CAMPAIGN FOR HUMAN RIGHTS IN TURKEY
WDIE has recently received the May 2000 Bulletin of
the Campaign for Human Rights in Turkey. The campaign was launched by the
Liverpool Dockers Shop Stewards Delegation to Turkey, July 1996.
The text of the Bulletin follows:
MAYDAYAND LABOUR ISSUES
May Day was celebrated by workers in over 40 cities with
thousands demonstrating peacefully. However, in Diyarbakir and Sinop May Day
demonstrations were banned. In Ankara 199 police teams arrested 535
"suspicious" people before May Day. (1.5.2000). Earlier, thousands
also demonstrated against privatisation, the IMF, MAI and MIGA agreements in
events organised by KESK (Public Sector Workers) and IISSP (Istanbul Workers
Union Branches Platform).
Trade unionist's death in custody: police superintendent
still free: Mehmet Yutar and Erol Ersan, who tortured DISK Limter-Is Union
education expert, Suleyman Yeter, to death in police custody have surrendered.
However, superintendent Ahinet Okuducu is still free. The hearing has been
postponed to a later date awaiting the attendance of the accused officers and
nine witnesses. Prof Dr. Sebnem Korur Fincanci, who signed the death
certificate of Yeter, is also under investigation and could face a suspension
from her post. (26-28.4.2000).
Child labour: A recent study by the ILO shows Turkey
to be fourth in the world league table of countries with the highest number of
child labourers. In Turkey child labour makes up 24% of the total labour force,
comprising 4 million children under 14. They work between 12-16 hours a day
under no official safeguards whatsoever. 79.2 % work unpaid, as they are deemed
to be in apprenticeships or job training. (24.4.2000).
PRISONS AND PRISONERS
HRA Campaign: The Turkish Human Rights Association (HRA) has
launched a campaign against "cell type" prisons, with the slogan of
"cell means death". They say that if prisoners are put into single
cells, the result will be enforced isolation and a green light for state forces
within the prisons to further harass and torture individual prisoners with
impunity. Chairman of HRA Ankara Branch Lutfu Dermirkapi says, "We have
launched this campaign to avoid further massacres in future". He also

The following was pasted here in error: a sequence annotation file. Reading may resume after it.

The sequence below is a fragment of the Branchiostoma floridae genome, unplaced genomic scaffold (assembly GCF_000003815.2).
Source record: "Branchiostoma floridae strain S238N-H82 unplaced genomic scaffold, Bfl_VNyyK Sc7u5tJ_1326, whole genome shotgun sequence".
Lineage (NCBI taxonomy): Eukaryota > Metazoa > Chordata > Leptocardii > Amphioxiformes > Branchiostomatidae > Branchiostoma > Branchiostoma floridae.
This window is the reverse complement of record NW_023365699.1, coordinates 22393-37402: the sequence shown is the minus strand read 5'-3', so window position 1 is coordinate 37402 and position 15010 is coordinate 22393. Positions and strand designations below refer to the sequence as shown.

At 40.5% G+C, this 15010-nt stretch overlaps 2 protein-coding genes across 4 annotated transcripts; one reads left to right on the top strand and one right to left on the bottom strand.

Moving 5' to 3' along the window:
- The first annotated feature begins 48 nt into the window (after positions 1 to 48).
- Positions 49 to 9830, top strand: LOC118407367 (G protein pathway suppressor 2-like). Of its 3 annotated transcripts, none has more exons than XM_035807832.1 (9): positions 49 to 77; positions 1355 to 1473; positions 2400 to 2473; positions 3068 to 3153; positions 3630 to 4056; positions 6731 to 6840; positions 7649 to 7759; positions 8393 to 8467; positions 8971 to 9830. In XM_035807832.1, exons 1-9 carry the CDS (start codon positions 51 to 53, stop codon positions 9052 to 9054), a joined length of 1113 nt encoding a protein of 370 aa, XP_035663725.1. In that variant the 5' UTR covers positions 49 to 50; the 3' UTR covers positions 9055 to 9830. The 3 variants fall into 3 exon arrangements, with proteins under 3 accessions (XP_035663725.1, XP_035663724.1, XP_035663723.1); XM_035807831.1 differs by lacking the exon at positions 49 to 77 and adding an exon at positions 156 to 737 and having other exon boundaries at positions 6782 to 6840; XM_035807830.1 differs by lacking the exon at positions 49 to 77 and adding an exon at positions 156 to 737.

points out that the prisons are full owing to Turkey's lack of civil liberties.
"Cell type" prisons are now in the process of being built in Turkey.
Last year in Ulucanlar prison, Ankara, 10 prisoners were killed by the security
Torture Case: Nur Birgen, chair of the Legal Medical
Authority 3rd Specialisation Department, issued a medical report declaring that
three prisoners who had been seriously tortured had suffered no injury. The
prisoners concerned have taken her to court, with the hearing now adjourned to
3 July 2000. Prisoners' lawyer Metin Narin has himself been brought before an
adjudicator for suggesting that Nur Birgen "not only concealed the torture
having taken place but also herself watched and directed it in Beyoglu".
Narin's case was adjourned to 7 June 2000. (21.04.2000)
Police officer Seydi Banal Kose, ordered to carry out the
assault on Metin Goktepe, the journalist beaten to death by police on 8 January
1996, has been given only 20 months imprisonment, 375,000 TL (40 pence) fine
and 5 months' suspension from duty. His earlier sentence of 7.5 years
imprisonment was recently overturned by the Supreme Court. Metin's mother and
solicitors will appeal. (22.04.2000)
CONTINUED OPPRESSION OF KURDS AND KURDISH AREAS
Collectively and individually the Kurdish people continue to
suffer arbitrary harassment by the authorities. One notorious example is that
of Kazim Ozek (Citizen 991104) who, after having his house burned down by state
forces in his home town of Mus, tried to start a new life in Istanbul. He has
since been subjected for seven years to arrests and police harassment.
Evrensel daily newspaper, the Kurdish humorous magazine Pine and
another four magazines have been banned from distribution in Kurdish cities
under emergency rule (2.5.2000). Please send your protests to these numbers:
OHAL Mayoral District Tel: 0090 412 228 63 00-05 Fax: 0090 412 224 35 72
Interior Ministry Tel: 0090 312 425 40 80 Fax: 0090 312 425 45 59 / 0090
312 418 1795.